Tuesday, January 26, 2010 at 3:31 PM
This past Sunday the Plain Dealer in a major spread chronicled the troubled and violent life of Anthony Sowell - the man accused of the worst serial murders in Cleveland's history. It doesn't explain how this tragedy could happen but does shed more light on the man who allegedly terrorized his Imperial Avenue neighborhood. That coverage got us wondering how some of the victims' families are bearing their grief at this point. Ideastream's Paul Cox has the story.
Cleveland's Florence Bray lost a daughter on Imperial Avenue. But the slaying of daughter Crystal Dozier took something else from Bray:
Bray: "it can't be a normal life anymore because it will never be normal anymore. It'll never be." 06 sec.
For Florence Bray, the families of ten other victims, and neighbors near the benighted home of Anthony Sowell, discovery of a local killing field was a shattering event. Social worker Gerald Strom of Case Western Reserve University says some, even now, are just coming to grips with it. The shock may be subdued, he said, but it's still there:
Strom: "People have initially an ability to take things in and to block them out. So as they unfold, almost like layers of an onion, new thoughts, new ideas, old traumas begin to come back into their lives."
Strom, speaking on 90.3's "the sound of ideas" - says counselors can help sort all that out, but only if people seek help.
When the bodies were discovered, the city of Cleveland was ready with a response that began with offers of counseling for victim families and neighbors. Community Relations Board director Blaine Griffin --also on yesterday's call-in program -- described the response.
Griffin: "when we first heard about these murders, we were among the first responders. We have several pastors and lay people on our staff. We worked closely with the Mt. Pleasant Ministerial Alliance. The Mayor gave the community updates at the churches. We did a vigil with Radio One at Luke Easter Park where we invited all the community out and we had a lot of young leaders. We had representatives at all of the funerals. The Mayor and the chief actually met with the families and we had several community meetings with ministers, activists and other folks as well as myself."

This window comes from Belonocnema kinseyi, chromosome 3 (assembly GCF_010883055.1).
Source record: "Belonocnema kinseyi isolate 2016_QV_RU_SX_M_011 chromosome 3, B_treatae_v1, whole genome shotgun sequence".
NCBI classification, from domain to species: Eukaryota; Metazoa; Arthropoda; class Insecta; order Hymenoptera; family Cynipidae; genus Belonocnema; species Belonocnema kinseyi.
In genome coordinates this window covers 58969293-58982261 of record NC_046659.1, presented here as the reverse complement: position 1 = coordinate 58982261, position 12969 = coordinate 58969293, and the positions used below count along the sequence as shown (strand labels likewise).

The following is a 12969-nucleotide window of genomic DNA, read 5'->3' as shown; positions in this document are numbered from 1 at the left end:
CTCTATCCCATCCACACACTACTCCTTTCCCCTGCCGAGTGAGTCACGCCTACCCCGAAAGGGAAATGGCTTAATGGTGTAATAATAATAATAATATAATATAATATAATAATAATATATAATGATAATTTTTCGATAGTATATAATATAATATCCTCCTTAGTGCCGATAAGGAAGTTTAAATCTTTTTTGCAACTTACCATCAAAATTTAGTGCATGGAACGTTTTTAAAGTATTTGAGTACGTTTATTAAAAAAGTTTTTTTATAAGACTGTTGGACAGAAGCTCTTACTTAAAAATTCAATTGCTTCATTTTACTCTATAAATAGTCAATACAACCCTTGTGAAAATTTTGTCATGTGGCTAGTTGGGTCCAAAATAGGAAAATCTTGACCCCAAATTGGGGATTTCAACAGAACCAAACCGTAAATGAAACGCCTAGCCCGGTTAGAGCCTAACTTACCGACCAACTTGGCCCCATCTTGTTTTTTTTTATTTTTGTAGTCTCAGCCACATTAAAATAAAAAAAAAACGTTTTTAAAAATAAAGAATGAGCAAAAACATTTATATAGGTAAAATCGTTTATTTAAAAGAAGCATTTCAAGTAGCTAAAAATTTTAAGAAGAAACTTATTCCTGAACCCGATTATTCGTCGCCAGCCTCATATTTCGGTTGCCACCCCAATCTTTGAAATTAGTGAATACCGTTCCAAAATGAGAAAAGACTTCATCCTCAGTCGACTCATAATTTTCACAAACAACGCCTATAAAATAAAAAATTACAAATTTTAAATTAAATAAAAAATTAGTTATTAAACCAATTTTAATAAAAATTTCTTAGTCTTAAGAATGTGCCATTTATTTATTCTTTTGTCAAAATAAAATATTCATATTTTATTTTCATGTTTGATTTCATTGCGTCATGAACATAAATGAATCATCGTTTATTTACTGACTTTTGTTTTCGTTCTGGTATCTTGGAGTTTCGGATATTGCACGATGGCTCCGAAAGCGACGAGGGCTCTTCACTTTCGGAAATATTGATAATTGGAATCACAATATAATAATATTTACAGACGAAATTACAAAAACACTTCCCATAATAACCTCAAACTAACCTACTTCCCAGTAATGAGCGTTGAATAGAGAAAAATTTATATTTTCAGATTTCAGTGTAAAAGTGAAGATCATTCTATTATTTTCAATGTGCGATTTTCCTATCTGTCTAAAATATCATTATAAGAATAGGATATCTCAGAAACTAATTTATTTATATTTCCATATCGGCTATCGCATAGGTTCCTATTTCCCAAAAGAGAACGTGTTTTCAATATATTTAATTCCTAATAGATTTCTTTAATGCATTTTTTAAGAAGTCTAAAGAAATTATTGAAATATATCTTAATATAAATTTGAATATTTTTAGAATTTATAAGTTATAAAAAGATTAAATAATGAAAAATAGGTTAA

The Mayor also appointed a three-member commission to review the city's methods for handling missing persons cases, methods that came under fire in the days immediately following Sowell's arrest. The commission expects to issue its report in March.
Griffin says several women's groups have formed since the killings for both commiseration and protection:
Griffin: "Even as late as this weekend at Zelma George recreation center we had a self-defense and personal protection class for at least 75 or more women that showed up at Zelma Washington George recreation center in the Mt. Pleasant area to do this." 16 sec
Sherri Smith of the Mt. Pleasant Ministerial Alliance says her group is working to revive block clubs with the hope of getting neighbors to watch out for each other:
Smith: "With an open eye we can make sure that we're putting more eyes on the task, that there are more hands on the task of making sure that things like this don't ever happen again." 11 sec.
For those closest to the killings, like victim Crystal Dozier's mother, Florence Bray, counseling is the best medicine:
Bray: "Going to counseling, they let me vent, they let me cry, they let me be angry and they let me speak my mind. And that's where I got speaking my mind from. I don't hold nothing back. I'm gonna speak my mind and I'm gonna say exactly what's on my mind. And that helps a lot."
Mental health organizations working with the families and the neighbors say they'll be available as long as they're needed. PC 90.3.